Monday, August 25, 2014

Book-A-Day 2014 #237: I'm Pretty Sure I've Got My Death-Ray in Here Somewhere by Sam Hurt

It's not quite ironic that I found this book -- the very first collection of the great but obscure Eyebeam newspaper strip, covering the Daily Texan years, published by some guy out of his garage in 1982 -- three years after a flood destroyed all of my graphic novels, including the Eyebeam books. I was missing just one of those books, true -- but the missing book was Our Eyebeams Twisted.

If we really did live in a universe run by a malevolent, fly-torturing god -- which seems to be what a lot of people believe, though they all also seem to think said malevolent god likes only them -- then the book I found would have to be Our Eyebeams Twisted. It was not, and so there is no god. QED. Random chance reigns.

Anyway, so I found ...I'm Pretty Sure I've Got My Death-Ray in Here Somewhere! in a random box at the Strand earlier this year. I'm pretty sure I read this book once before, but that was a long time ago. Though, if you do find a random book from an obscure artsy newspaper strip that you read twenty years ago, it's really helpful if that was the first volume of that strip. And this is. So yay!

I know nothing about Sam Hurt's life except what I can glean from the Internet and remember from random bios in his books. But I'm pretty sure this book collects his earliest strip cartoons, starting in 1978 during his undergraduate tenure at the University of Texas -- maybe not all of them, maybe not in the precise order they originally appeared, but the bulk of those strips that turned into Eyebeam over the course of the next three years. It begins with random characters and general academic jokes, but pretty quickly develops the core cast: Eyebeam himself, the Sam Hurt stand-in, an Everyman undergrad and then law-school student; Ratliff, his feckless roommate; Sally, his girlfriend; and Henry, his regular hallucination. (Also showing up before the end of the book: Betty, Sally's old friend and possibly the shallowest woman in the world; her jock boyfriend Rod, who plumbs even greater depths of shallowness; Vernon, Eyebeam's law-school classmate; and the inimitable Law School Nurd.) Eyebeam moved away from the academic setting over the next few years, but this is the pure school-version of the strip, when everyone was still hitting the books (or avoiding doing so) all the time.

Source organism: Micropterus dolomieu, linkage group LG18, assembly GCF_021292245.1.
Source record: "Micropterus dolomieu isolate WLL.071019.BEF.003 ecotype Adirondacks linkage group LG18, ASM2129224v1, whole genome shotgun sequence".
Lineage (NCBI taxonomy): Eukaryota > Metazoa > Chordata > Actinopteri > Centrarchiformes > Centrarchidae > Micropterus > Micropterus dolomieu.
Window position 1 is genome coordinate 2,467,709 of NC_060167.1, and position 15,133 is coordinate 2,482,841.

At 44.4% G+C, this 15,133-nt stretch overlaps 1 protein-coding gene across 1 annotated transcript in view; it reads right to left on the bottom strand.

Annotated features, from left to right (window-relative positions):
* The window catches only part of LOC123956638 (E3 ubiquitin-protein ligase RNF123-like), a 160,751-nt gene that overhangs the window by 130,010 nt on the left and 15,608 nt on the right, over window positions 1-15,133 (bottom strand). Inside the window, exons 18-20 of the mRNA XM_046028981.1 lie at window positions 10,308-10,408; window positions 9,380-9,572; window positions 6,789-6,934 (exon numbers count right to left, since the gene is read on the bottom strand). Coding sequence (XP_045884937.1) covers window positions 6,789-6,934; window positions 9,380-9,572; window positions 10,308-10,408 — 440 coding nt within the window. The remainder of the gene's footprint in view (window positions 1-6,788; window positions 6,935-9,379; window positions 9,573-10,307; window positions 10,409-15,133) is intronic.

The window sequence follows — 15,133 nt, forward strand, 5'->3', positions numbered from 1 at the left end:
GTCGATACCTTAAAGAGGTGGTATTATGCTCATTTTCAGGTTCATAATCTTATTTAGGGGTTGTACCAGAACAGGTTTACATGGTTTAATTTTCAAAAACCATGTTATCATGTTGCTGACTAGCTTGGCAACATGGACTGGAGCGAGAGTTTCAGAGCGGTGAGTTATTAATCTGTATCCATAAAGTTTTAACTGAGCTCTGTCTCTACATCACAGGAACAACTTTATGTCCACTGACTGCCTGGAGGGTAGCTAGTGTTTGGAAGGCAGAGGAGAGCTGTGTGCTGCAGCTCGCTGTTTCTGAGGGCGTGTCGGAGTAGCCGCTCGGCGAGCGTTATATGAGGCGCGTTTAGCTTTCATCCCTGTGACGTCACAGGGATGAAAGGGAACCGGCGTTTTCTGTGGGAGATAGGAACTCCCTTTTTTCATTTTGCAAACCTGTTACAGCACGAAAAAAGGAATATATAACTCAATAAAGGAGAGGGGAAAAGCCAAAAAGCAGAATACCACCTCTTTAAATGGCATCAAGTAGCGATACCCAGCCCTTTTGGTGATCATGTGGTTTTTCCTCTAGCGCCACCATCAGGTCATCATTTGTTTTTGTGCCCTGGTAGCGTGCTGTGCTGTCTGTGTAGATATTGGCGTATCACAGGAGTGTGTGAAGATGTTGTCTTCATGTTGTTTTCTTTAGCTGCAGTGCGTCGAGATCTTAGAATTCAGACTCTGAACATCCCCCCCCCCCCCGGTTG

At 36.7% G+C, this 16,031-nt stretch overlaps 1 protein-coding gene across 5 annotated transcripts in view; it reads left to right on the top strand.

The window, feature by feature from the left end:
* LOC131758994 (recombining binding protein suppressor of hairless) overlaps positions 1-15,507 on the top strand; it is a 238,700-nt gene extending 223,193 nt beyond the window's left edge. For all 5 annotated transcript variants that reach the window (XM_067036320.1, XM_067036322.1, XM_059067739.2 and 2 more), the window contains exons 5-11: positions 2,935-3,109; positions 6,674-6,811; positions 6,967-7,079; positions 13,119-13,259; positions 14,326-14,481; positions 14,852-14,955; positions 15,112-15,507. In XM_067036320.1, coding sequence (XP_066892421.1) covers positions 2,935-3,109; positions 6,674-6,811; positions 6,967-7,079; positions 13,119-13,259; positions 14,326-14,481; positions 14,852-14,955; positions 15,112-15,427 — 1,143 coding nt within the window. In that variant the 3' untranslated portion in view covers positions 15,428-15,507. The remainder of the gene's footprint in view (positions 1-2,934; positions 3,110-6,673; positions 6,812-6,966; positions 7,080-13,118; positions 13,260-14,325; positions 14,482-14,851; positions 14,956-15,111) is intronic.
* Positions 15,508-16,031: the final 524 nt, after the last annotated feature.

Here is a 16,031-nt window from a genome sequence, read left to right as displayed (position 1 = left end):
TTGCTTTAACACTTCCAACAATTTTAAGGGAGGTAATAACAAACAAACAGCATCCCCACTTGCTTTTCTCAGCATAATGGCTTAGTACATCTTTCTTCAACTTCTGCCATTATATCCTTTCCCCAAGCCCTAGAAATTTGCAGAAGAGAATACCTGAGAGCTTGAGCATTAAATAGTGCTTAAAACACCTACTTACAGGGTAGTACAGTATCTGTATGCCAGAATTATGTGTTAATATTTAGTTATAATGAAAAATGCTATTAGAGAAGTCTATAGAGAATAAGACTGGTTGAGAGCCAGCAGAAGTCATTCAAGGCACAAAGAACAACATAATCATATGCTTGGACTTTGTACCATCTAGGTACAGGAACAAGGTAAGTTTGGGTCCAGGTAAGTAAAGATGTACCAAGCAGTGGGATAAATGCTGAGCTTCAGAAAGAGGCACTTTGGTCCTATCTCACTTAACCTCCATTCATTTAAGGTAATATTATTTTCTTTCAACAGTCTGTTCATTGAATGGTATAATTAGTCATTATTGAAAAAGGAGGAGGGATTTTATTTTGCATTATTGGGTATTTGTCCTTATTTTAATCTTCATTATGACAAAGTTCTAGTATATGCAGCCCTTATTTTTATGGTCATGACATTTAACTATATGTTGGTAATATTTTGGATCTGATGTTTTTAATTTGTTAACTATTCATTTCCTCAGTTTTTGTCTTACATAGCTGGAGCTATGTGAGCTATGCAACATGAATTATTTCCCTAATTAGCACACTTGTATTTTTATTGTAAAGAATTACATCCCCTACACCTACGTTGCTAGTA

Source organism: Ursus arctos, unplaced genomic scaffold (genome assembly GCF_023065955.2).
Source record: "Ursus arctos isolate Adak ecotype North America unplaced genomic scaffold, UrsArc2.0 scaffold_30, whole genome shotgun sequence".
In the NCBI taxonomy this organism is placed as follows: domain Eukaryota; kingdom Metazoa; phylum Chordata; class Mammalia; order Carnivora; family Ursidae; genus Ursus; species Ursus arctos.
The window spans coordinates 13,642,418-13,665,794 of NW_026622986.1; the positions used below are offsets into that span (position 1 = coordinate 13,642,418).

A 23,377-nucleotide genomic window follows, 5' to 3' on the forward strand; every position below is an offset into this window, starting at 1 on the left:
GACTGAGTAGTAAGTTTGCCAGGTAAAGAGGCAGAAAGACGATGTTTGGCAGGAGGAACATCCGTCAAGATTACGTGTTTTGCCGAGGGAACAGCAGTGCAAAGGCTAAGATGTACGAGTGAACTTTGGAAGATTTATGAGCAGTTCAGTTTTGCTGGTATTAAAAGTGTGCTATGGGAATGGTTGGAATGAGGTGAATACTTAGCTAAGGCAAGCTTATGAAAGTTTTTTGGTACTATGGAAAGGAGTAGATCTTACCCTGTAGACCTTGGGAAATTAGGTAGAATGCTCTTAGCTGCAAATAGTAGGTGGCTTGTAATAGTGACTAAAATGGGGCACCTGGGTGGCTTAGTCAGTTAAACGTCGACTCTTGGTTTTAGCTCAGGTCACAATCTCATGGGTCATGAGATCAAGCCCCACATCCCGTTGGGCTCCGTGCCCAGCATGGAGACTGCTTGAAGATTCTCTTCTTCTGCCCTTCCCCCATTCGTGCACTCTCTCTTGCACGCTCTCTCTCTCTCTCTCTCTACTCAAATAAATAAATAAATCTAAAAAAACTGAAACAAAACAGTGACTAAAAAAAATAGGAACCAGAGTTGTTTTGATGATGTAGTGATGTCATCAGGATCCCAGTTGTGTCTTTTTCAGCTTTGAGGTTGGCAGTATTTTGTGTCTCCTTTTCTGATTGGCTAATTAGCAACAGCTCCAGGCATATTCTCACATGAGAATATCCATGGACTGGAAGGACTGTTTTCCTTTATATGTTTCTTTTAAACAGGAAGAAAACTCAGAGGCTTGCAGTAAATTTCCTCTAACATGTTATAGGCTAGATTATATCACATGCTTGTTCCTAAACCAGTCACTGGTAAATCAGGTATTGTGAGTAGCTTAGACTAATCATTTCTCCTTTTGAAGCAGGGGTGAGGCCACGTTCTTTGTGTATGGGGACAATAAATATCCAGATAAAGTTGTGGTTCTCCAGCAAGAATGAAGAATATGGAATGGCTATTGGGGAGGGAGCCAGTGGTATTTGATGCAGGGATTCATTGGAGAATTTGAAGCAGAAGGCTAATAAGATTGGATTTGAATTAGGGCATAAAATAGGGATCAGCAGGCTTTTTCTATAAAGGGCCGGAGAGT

Hurt set up good gags, crafted amusing sequences of strips, and had a solid sense of character: if Eyebeam had nothing more than that, it would have been a fine, enjoyable strip. But Hurt was also a wonderfully inventive and weird cartoonist, equally prone to flights of philosophy and to bizarre hallucinatory fantasies -- relatively low-key here, but they would explode in later years when Hurt had larger pages and full color to work with. It's rare to find a cartoonist who is really inventive either verbally or pictorially -- one who is equally at home doing both is a marvel. Sam Hurt was, and is, one of them. He may be obscure, but he's as quirkily brilliant in his own way as Bob Burden or Jim Woodring.

And now I have one Eyebeam book, which means I just have to try to complete the collection. I hope I haven't been too convincing here; I don't want you folks to go buying up all of the Eyebeam volumes lurking out in the world, waiting for me to find them.

Book-A-Day 2014 Introduction and Index

1 comment:

BullCityFats said...

The first 306 Eyebeam strips can be found online here:

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